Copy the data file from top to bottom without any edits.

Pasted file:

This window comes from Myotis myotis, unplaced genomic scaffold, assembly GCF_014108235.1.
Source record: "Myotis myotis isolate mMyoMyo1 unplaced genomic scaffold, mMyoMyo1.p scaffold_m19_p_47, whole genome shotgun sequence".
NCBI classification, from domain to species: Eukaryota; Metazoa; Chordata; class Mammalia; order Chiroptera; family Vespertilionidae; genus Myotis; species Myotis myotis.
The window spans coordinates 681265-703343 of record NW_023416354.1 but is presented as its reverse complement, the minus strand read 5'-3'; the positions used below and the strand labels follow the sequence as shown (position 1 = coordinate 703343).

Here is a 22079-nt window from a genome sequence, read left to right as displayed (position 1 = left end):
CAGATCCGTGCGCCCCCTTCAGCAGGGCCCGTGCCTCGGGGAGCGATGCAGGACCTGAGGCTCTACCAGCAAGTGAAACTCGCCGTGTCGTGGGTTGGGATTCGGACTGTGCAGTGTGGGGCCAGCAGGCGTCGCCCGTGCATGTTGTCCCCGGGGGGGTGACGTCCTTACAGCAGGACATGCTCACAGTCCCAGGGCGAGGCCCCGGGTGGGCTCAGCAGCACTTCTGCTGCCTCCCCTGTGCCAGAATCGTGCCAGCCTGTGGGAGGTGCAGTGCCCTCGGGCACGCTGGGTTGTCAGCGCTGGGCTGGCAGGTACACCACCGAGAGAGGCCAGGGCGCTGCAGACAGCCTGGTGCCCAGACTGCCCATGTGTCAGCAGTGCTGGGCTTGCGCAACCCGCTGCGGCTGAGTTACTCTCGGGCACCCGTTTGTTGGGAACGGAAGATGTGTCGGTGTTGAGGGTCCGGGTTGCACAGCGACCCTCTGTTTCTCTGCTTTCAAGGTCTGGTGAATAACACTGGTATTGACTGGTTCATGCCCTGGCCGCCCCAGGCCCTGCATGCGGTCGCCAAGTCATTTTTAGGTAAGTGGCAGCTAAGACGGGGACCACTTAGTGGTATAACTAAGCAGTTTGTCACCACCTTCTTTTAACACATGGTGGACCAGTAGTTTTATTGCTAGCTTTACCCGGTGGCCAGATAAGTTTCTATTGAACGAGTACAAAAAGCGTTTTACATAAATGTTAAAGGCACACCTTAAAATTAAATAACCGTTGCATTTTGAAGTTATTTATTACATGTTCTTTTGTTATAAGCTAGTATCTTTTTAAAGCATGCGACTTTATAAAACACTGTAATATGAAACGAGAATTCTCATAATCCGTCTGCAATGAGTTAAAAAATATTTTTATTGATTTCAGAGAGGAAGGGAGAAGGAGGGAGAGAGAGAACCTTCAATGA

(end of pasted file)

This window comes from Myotis myotis, unplaced genomic scaffold, assembly GCF_014108235.1.
Source record: "Myotis myotis isolate mMyoMyo1 unplaced genomic scaffold, mMyoMyo1.p scaffold_m19_p_47, whole genome shotgun sequence".
NCBI classification, from domain to species: Eukaryota; Metazoa; Chordata; class Mammalia; order Chiroptera; family Vespertilionidae; genus Myotis; species Myotis myotis.
The window spans coordinates 681265-703343 of record NW_023416354.1 but is presented as its reverse complement, the minus strand read 5'-3'; the positions used below and the strand labels follow the sequence as shown (position 1 = coordinate 703343).

Here is a 22079-nt window from a genome sequence, read left to right as displayed (position 1 = left end):
CAGATCCGTGCGCCCCCTTCAGCAGGGCCCGTGCCTCGGGGAGCGATGCAGGACCTGAGGCTCTACCAGCAAGTGAAACTCGCCGTGTCGTGGGTTGGGATTCGGACTGTGCAGTGTGGGGCCAGCAGGCGTCGCCCGTGCATGTTGTCCCCGGGGGGGTGACGTCCTTACAGCAGGACATGCTCACAGTCCCAGGGCGAGGCCCCGGGTGGGCTCAGCAGCACTTCTGCTGCCTCCCCTGTGCCAGAATCGTGCCAGCCTGTGGGAGGTGCAGTGCCCTCGGGCACGCTGGGTTGTCAGCGCTGGGCTGGCAGGTACACCACCGAGAGAGGCCAGGGCGCTGCAGACAGCCTGGTGCCCAGACTGCCCATGTGTCAGCAGTGCTGGGCTTGCGCAACCCGCTGCGGCTGAGTTACTCTCGGGCACCCGTTTGTTGGGAACGGAAGATGTGTCGGTGTTGAGGGTCCGGGTTGCACAGCGACCCTCTGTTTCTCTGCTTTCAAGGTCTGGTGAATAACACTGGTATTGACTGGTTCATGCCCTGGCCGCCCCAGGCCCTGCATGCGGTCGCCAAGTCATTTTTAGGTAAGTGGCAGCTAAGACGGGGACCACTTAGTGGTATAACTAAGCAGTTTGTCACCACCTTCTTTTAACACATGGTGGACCAGTAGTTTTATTGCTAGCTTTACCCGGTGGCCAGATAAGTTTCTATTGAACGAGTACAAAAAGCGTTTTACATAAATGTTAAAGGCACACCTTAAAATTAAATAACCGTTGCATTTTGAAGTTATTTATTACATGTTCTTTTGTTATAAGCTAGTATCTTTTTAAAGCATGCGACTTTATAAAACACTGTAATATGAAACGAGAATTCTCATAATCCGTCTGCAATGAGTTAAAAAATATTTTTATTGATTTCAGAGAGGAAGGGAGAAGGAGGGAGAGAGAGAACCTTCAATGA